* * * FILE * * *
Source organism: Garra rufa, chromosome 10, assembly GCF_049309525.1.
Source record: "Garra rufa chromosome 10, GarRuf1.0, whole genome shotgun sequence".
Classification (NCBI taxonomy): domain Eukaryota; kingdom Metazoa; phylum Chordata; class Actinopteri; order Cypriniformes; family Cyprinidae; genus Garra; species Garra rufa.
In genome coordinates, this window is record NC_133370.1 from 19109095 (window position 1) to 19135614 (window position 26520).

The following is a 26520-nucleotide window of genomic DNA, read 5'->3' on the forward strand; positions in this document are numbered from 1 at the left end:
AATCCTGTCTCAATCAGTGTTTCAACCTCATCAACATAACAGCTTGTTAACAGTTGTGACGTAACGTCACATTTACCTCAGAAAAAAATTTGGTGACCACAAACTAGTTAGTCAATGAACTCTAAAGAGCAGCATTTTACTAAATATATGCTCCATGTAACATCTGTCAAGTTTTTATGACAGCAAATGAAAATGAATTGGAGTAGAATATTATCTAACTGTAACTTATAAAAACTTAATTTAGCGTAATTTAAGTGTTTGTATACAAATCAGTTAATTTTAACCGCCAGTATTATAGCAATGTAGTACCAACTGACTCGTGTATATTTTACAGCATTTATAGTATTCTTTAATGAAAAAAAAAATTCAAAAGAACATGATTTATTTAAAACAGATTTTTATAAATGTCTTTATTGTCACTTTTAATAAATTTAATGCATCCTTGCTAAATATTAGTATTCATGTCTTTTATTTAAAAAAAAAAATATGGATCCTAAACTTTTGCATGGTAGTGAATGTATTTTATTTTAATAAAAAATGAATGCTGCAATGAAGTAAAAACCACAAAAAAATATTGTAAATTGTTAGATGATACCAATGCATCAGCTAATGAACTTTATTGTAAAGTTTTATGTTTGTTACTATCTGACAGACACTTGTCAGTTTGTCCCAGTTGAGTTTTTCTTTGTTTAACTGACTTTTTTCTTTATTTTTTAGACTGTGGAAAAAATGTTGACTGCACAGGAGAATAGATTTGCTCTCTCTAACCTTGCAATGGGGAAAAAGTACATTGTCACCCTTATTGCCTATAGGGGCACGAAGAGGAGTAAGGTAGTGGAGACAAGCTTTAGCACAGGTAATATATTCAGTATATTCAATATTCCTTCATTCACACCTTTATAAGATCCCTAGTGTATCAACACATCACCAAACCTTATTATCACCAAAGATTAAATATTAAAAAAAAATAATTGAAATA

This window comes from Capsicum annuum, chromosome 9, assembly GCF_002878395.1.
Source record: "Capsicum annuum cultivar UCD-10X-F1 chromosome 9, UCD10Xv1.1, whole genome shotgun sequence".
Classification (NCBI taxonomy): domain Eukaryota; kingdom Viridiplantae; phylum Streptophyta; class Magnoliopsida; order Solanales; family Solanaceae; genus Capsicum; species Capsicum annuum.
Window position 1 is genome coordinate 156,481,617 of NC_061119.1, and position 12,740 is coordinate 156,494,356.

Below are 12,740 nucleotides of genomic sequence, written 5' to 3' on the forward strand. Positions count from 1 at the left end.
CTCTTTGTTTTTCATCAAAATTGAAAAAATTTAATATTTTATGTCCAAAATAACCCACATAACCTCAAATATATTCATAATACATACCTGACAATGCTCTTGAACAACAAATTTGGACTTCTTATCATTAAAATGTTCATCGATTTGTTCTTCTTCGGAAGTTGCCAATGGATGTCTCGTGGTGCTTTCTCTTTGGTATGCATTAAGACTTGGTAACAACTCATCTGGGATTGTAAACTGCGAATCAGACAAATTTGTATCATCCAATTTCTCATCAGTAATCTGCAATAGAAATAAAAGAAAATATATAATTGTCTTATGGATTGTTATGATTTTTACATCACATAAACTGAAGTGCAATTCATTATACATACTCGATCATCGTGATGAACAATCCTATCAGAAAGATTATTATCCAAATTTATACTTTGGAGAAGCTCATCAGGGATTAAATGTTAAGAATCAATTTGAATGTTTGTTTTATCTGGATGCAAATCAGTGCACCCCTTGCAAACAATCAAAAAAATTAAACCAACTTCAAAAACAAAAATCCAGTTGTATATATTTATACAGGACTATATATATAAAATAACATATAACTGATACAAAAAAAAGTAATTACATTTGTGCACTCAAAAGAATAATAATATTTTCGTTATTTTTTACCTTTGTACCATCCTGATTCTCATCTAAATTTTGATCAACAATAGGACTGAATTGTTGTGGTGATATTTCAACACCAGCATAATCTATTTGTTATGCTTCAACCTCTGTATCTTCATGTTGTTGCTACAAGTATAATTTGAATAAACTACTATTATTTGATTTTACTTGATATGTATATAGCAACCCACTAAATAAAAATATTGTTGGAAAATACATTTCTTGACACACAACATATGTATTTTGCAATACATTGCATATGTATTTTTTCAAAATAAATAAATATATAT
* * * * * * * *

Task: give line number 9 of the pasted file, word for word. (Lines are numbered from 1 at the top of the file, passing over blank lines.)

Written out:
Classification (NCBI taxonomy): domain Eukaryota; kingdom Viridiplantae; phylum Streptophyta; class Magnoliopsida; order Solanales; family Solanaceae; genus Capsicum; species Capsicum annuum.